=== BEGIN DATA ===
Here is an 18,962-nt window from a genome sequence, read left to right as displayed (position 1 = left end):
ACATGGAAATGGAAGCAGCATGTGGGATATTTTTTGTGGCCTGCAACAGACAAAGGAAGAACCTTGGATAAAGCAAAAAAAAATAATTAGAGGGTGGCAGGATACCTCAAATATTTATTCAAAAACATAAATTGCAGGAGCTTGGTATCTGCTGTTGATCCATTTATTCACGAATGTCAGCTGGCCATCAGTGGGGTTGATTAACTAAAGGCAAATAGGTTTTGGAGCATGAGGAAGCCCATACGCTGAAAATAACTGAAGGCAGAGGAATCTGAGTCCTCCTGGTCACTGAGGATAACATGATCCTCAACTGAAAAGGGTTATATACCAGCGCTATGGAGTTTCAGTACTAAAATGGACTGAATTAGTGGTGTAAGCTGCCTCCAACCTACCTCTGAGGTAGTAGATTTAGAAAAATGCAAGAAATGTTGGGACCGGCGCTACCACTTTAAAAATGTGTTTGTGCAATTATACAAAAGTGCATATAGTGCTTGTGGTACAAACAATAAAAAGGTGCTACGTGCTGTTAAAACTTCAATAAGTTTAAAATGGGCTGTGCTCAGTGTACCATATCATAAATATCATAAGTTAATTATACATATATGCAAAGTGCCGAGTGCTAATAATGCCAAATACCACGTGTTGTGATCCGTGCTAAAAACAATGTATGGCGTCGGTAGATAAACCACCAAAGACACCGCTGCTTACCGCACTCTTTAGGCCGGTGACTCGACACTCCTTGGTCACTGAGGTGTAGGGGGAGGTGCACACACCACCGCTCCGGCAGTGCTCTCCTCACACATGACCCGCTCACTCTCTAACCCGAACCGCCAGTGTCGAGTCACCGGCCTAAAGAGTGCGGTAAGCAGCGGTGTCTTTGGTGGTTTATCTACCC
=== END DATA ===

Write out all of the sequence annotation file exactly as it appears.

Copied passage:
Here is an 18,962-nt window from a genome sequence, read left to right as displayed (position 1 = left end):
ACATGGAAATGGAAGCAGCATGTGGGATATTTTTTGTGGCCTGCAACAGACAAAGGAAGAACCTTGGATAAAGCAAAAAAAAATAATTAGAGGGTGGCAGGATACCTCAAATATTTATTCAAAAACATAAATTGCAGGAGCTTGGTATCTGCTGTTGATCCATTTATTCACGAATGTCAGCTGGCCATCAGTGGGGTTGATTAACTAAAGGCAAATAGGTTTTGGAGCATGAGGAAGCCCATACGCTGAAAATAACTGAAGGCAGAGGAATCTGAGTCCTCCTGGTCACTGAGGATAACATGATCCTCAACTGAAAAGGGTTATATACCAGCGCTATGGAGTTTCAGTACTAAAATGGACTGAATTAGTGGTGTAAGCTGCCTCCAACCTACCTCTGAGGTAGTAGATTTAGAAAAATGCAAGAAATGTTGGGACCGGCGCTACCACTTTAAAAATGTGTTTGTGCAATTATACAAAAGTGCATATAGTGCTTGTGGTACAAACAATAAAAAGGTGCTACGTGCTGTTAAAACTTCAATAAGTTTAAAATGGGCTGTGCTCAGTGTACCATATCATAAATATCATAAGTTAATTATACATATATGCAAAGTGCCGAGTGCTAATAATGCCAAATACCACGTGTTGTGATCCGTGCTAAAAACAATGTATGGCGTCGGTAGATAAACCACCAAAGACACCGCTGCTTACCGCACTCTTTAGGCCGGTGACTCGACACTCCTTGGTCACTGAGGTGTAGGGGGAGGTGCACACACCACCGCTCCGGCAGTGCTCTCCTCACACATGACCCGCTCACTCTCTAACCCGAACCGCCAGTGTCGAGTCACCGGCCTAAAGAGTGCGGTAAGCAGCGGTGTCTTTGGTGGTTTATCTACCC